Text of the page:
Talk about never forgetting where you came from. Last Thursday, hip-hop trio Chocquibtown nabbed a Latin Grammy for Best Alternative Song for “De Donde Vengo Yo,” a track honoring their hometown of Quibdo on Colombia’s Pacific coast. They celebrated the win by performing the song in front of a packed audience at the awards show, letting everyone know that where they come from “things aren’t easy but we still survive.” We got a chance to talk to female emcee Goyo and here’s what she had to say:
Congratulations! You guys got together a decade ago and here you are with a Latin Grammy. How does that feel?
It’s very special. Not only for us, but for what it signifies to our hometown. It’s the visibility that we’ve always wanted for Choco, where we were born. That region is largely ignored and has a lot of poverty and political problems. We’ve always talked about that in our music because we’re from there, our families are from there and that’s where we were raised.
How was the celebration in Quibdo, where you all met each other?
We were going to go this weekend but there’s been strong rain and the airport was closed. Everyone called us, including leaders, saying that they’d like to organize a welcome party. People are really happy. After we won, people started buying t-shirts with our picture on it receiving the Latin Grammy. We’re so excited that we could share such joy with our people.
What was the inspiration for the song “De Donde Vengo Yo”?
One day we were sitting on the street in Quibdo, watching everyone go by in motorcycles. At night we went out with some friends and ate fried chicken and came up with the idea to create a song about where we come from and show people the things that we sometimes don’t see because we’re too immersed in the culture. It’s meant to be sarcastic. In the song we talk about the many displaced people in Choco and we also say that we’re proud to be from there.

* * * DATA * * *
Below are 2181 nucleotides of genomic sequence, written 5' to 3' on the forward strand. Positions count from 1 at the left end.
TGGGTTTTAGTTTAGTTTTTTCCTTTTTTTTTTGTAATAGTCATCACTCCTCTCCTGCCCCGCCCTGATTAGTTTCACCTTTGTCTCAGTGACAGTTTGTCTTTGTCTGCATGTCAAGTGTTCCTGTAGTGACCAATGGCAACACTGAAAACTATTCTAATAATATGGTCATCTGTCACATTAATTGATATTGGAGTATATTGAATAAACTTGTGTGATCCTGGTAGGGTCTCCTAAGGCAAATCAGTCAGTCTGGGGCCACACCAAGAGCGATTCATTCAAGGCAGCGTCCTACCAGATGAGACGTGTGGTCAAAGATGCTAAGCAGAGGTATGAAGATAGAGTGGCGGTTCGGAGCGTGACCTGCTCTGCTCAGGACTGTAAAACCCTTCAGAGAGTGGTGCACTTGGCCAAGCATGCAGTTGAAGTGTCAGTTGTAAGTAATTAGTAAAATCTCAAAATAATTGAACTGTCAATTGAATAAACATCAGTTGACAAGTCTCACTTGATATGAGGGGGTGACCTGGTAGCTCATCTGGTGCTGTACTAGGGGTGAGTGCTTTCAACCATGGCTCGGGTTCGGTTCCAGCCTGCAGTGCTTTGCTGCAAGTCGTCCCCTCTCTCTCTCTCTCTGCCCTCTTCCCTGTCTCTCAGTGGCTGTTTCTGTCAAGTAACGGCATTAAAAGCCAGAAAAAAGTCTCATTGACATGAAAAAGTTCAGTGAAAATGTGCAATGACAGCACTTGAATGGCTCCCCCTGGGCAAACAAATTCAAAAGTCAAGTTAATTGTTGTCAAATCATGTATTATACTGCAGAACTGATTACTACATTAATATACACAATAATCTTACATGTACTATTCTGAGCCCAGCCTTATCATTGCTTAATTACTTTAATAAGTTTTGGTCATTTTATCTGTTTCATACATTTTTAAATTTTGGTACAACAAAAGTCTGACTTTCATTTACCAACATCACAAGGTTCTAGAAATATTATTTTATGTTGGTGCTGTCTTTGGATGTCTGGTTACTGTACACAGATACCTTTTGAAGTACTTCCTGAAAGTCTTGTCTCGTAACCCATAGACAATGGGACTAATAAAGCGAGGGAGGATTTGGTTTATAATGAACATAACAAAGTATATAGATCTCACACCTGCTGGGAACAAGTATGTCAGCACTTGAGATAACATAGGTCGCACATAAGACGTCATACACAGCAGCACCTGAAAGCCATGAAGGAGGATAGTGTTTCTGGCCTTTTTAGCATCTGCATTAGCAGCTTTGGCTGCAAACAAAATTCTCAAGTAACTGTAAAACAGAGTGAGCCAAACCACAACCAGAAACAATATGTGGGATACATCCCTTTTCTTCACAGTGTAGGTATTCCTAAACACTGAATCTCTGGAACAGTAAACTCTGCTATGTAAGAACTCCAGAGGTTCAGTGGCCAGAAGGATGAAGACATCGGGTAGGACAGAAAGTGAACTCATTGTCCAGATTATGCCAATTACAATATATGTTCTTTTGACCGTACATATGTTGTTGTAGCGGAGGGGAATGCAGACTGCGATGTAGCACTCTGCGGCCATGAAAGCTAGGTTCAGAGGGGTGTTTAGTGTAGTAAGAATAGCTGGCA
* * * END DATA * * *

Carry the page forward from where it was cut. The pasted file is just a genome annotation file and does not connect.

How did it feel to sing the song at the Latin Grammys?
We’ve played in many places and we knew that the Latin Grammys is really important but we didn’t want to concentrate on that. We didn’t want to sing with dancers because we wanted to show the public who Chocquibtown really is.
Well, you looked great in your white dress and blue turban.
It was an homage to the African diaspora because we’re descended from Africa. On Colombia’s Pacific coast ninety-percent of the people are descended from Africa so it was an homage to my land, as well.
What did you do after the awards?
We went to our hotel room and we sat down for a little white to think and meditate. Then we went to a party thrown by People magazine. We just went for a little while because we had to catch a 5 a.m. flight the next day. But we’re really happy. We got a big welcome at the airport here in Bogotá.
When can we expect another album?
We’re working on it with a lot of love and rhythm. We hope to have it out by March.
What can you tell us about it?
We’re trying to be a bit more minimalist with the songs; trying not to include as many instruments just the ones that are needed. We’re also talking to urban music artists and Colombian folklore singers that we really love and would like to collaborate with. Some are ninety-percent confirmed.